Runoff

Runoff to surface water in the Sydney region was estimated separately for:

  • storages managed by WaterNSW
  • storages not managed by WaterNSW
  • runoff at gauging stations
  • runoff for ungauged areas.

 Runoff areas to storages, gauged area and modelled area are shown in Figure N1.

 

Figure N1 Runoff area to storages, gauged area and modelled area within the Sydney region

Figure N1 Runoff area to storages, gauged area and modelled area within the Sydney region

 

Data source: Bureau of Meteorology

The runoff volume related to the storages not managed by the WaterNSW and runoff volume for ungauged areas (landscape) were estimated by the Bureau of Meteorology. Runoff to surface water was estimated based on the AWRA-L Version 5.0 model streamflow outputs (Viney et al. 2015). Using gridded climate data for the Sydney region (including precipitation, temperature and solar radiation data), AWRA-L was used to estimate the runoff depth at each grid cell within the region. Only runoff from the landscape was considered; therefore, the surface areas of the major storages were excluded from the analysis.

The runoff from the catchment contributing to major storages and the remaining runoff within the region were separately calculated.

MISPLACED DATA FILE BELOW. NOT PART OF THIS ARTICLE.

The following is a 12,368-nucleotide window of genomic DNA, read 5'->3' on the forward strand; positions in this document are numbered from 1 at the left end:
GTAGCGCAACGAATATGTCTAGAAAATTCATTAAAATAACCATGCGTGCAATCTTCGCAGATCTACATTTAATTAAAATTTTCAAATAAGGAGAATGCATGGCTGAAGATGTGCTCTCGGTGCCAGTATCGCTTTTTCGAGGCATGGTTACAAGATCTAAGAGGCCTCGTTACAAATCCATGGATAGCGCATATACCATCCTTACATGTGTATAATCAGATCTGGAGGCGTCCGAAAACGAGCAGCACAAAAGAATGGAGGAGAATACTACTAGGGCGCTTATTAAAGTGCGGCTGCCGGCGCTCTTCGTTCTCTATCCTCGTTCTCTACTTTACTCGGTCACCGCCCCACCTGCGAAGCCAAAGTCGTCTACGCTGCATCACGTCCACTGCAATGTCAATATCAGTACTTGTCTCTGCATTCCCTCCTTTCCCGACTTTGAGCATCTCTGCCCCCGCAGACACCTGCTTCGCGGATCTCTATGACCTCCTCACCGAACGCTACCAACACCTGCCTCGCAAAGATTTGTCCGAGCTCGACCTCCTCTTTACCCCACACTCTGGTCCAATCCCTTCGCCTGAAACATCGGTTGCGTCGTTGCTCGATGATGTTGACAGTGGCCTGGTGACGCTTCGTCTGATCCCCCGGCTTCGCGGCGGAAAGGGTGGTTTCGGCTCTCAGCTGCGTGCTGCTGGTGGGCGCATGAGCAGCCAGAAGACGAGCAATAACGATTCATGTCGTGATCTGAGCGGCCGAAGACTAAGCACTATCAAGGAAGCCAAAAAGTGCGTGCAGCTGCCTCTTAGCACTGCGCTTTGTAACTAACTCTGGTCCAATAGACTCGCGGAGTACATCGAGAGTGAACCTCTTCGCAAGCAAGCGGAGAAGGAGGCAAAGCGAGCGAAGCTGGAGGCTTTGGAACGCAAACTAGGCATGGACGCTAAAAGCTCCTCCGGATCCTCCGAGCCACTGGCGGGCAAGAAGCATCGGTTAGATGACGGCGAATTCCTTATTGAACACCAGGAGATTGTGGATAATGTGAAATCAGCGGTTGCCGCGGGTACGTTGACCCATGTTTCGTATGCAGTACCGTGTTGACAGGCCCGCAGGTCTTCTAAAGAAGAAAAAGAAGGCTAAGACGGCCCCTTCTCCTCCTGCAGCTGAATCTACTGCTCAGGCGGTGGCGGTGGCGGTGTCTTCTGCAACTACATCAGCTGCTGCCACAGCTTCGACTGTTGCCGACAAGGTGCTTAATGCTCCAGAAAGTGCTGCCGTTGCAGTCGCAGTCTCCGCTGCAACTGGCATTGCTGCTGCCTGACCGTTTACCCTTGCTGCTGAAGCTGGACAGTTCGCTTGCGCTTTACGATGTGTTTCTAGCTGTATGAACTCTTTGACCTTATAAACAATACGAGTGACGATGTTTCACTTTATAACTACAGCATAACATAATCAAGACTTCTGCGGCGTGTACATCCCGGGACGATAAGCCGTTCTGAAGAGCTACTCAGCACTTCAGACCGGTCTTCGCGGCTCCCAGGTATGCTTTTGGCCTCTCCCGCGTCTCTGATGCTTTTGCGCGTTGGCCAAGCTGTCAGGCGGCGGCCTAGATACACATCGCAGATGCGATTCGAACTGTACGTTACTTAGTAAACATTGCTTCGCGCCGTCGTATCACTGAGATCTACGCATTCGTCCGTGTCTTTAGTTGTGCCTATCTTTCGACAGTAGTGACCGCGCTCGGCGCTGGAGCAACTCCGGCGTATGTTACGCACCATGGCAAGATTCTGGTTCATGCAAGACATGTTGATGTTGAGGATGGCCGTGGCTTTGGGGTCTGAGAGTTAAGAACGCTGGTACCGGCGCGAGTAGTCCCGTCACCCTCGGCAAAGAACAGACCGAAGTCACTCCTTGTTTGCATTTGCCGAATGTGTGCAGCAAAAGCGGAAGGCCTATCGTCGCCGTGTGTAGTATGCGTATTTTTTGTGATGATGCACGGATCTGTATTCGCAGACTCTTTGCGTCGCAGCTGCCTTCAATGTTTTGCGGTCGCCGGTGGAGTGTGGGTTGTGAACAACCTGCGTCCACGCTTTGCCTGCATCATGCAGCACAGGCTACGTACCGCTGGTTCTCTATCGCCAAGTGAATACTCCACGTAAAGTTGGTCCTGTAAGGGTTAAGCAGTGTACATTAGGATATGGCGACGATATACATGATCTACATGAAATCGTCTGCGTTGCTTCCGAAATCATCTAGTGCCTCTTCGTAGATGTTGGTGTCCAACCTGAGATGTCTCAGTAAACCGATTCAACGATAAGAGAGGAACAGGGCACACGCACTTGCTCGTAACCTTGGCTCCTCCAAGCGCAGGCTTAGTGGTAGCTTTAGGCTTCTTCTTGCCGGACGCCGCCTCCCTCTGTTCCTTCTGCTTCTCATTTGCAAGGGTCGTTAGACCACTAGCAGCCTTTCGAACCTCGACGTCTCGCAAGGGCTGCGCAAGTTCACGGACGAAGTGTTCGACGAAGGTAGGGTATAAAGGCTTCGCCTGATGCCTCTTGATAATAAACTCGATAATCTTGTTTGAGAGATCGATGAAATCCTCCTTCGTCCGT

The average runoff depth from the landscape into the connected surface water store was determined as the weighted mean of the relevant grid cells within the region boundary. Cells were weighted based upon the area they represented within the reporting region to remove edge effects (where the area represented is not wholly within the reporting region) and the effect of changing area represented with changing latitude. Runoff depth was converted to a runoff volume by multiplying runoff depth by the total area of the region (excluding storages).

The Bureau also calculated the runoff at several gauging stations using the flow data received from Sydney Water Corporation and WaterNSW, by calculating the flow volume and deducting the releases and diversions to the river at upstream of the gauging stations.

The limitations associated are:

  • The runoff estimates were subject to the assumptions of the AWRA-L version 5.0 model detailed by Viney et al (2015).
  • Uncertainty estimates were not available for the modelling method.

Data source: WaterNSW

Storages managed by WaterNSW contain sensors at the gauging sites which are linked to WaterNSW's radio telemetry system. Rating tables are used to convert water levels to a volume.

For all storages, mass balance calculation was used to estimate inflows to each storage. In the calculation, inflow, storage diversions, precipitation, evaporation and other known losses, and beginning and end storage volumes for each storage were balanced for the year. These volumes were either measured data or calculated data (interpolations, application of rating tables) from measured data.

Estimated uncertainty based on meter accuracy, professional judgement on calculation methods and organisation practice is +/– 10%.

 

Stream monitoring data

Outflow

The river outflow from the region represents the volume of water that flows out of the Sydney region. It comprises:

  • rule-based environmental flows, other unspecified releases, and spills from most downstream storages and weirs to rivers
  • natural runoff from river catchments downstream from storages and weirs, and from streams leading to the sea (less downstream diversions)